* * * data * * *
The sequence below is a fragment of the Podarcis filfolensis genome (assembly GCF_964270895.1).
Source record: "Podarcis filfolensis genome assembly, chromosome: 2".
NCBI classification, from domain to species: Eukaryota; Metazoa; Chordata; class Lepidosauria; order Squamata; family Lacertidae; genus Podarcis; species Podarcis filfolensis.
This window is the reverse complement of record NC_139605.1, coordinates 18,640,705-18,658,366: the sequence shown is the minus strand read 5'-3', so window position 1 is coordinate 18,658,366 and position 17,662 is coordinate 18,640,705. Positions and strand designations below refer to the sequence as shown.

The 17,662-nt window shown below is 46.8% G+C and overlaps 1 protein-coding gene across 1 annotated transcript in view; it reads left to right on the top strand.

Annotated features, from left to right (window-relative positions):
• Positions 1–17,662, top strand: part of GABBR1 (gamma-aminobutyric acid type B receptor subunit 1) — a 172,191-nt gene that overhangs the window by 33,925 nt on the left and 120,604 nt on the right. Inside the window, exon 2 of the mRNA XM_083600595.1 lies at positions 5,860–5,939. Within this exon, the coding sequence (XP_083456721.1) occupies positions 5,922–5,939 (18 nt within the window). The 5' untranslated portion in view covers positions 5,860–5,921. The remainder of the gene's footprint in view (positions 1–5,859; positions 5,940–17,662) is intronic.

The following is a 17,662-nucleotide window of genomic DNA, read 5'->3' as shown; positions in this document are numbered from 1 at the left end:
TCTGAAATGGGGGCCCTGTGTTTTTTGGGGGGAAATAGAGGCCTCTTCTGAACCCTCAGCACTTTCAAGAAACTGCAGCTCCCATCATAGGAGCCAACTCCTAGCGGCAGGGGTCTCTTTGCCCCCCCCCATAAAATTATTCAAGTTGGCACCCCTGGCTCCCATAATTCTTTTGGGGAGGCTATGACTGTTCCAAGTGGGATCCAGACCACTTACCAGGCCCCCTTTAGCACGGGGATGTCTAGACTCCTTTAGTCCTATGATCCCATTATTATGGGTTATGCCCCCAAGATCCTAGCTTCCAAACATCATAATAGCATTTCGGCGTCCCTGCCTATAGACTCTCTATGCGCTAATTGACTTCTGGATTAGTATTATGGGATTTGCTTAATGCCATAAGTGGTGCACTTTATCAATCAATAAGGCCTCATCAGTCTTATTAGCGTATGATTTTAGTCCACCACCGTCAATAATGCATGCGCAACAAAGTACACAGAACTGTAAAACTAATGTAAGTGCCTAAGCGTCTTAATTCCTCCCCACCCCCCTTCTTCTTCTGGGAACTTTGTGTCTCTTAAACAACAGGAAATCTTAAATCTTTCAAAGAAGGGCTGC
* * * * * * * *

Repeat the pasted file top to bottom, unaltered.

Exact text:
The sequence below is a fragment of the Podarcis filfolensis genome (assembly GCF_964270895.1).
Source record: "Podarcis filfolensis genome assembly, chromosome: 2".
NCBI classification, from domain to species: Eukaryota; Metazoa; Chordata; class Lepidosauria; order Squamata; family Lacertidae; genus Podarcis; species Podarcis filfolensis.
This window is the reverse complement of record NC_139605.1, coordinates 18,640,705-18,658,366: the sequence shown is the minus strand read 5'-3', so window position 1 is coordinate 18,658,366 and position 17,662 is coordinate 18,640,705. Positions and strand designations below refer to the sequence as shown.

The 17,662-nt window shown below is 46.8% G+C and overlaps 1 protein-coding gene across 1 annotated transcript in view; it reads left to right on the top strand.

Annotated features, from left to right (window-relative positions):
• Positions 1–17,662, top strand: part of GABBR1 (gamma-aminobutyric acid type B receptor subunit 1) — a 172,191-nt gene that overhangs the window by 33,925 nt on the left and 120,604 nt on the right. Inside the window, exon 2 of the mRNA XM_083600595.1 lies at positions 5,860–5,939. Within this exon, the coding sequence (XP_083456721.1) occupies positions 5,922–5,939 (18 nt within the window). The 5' untranslated portion in view covers positions 5,860–5,921. The remainder of the gene's footprint in view (positions 1–5,859; positions 5,940–17,662) is intronic.

The following is a 17,662-nucleotide window of genomic DNA, read 5'->3' as shown; positions in this document are numbered from 1 at the left end:
TCTGAAATGGGGGCCCTGTGTTTTTTGGGGGGAAATAGAGGCCTCTTCTGAACCCTCAGCACTTTCAAGAAACTGCAGCTCCCATCATAGGAGCCAACTCCTAGCGGCAGGGGTCTCTTTGCCCCCCCCCATAAAATTATTCAAGTTGGCACCCCTGGCTCCCATAATTCTTTTGGGGAGGCTATGACTGTTCCAAGTGGGATCCAGACCACTTACCAGGCCCCCTTTAGCACGGGGATGTCTAGACTCCTTTAGTCCTATGATCCCATTATTATGGGTTATGCCCCCAAGATCCTAGCTTCCAAACATCATAATAGCATTTCGGCGTCCCTGCCTATAGACTCTCTATGCGCTAATTGACTTCTGGATTAGTATTATGGGATTTGCTTAATGCCATAAGTGGTGCACTTTATCAATCAATAAGGCCTCATCAGTCTTATTAGCGTATGATTTTAGTCCACCACCGTCAATAATGCATGCGCAACAAAGTACACAGAACTGTAAAACTAATGTAAGTGCCTAAGCGTCTTAATTCCTCCCCACCCCCCTTCTTCTTCTGGGAACTTTGTGTCTCTTAAACAACAGGAAATCTTAAATCTTTCAAAGAAGGGCTGC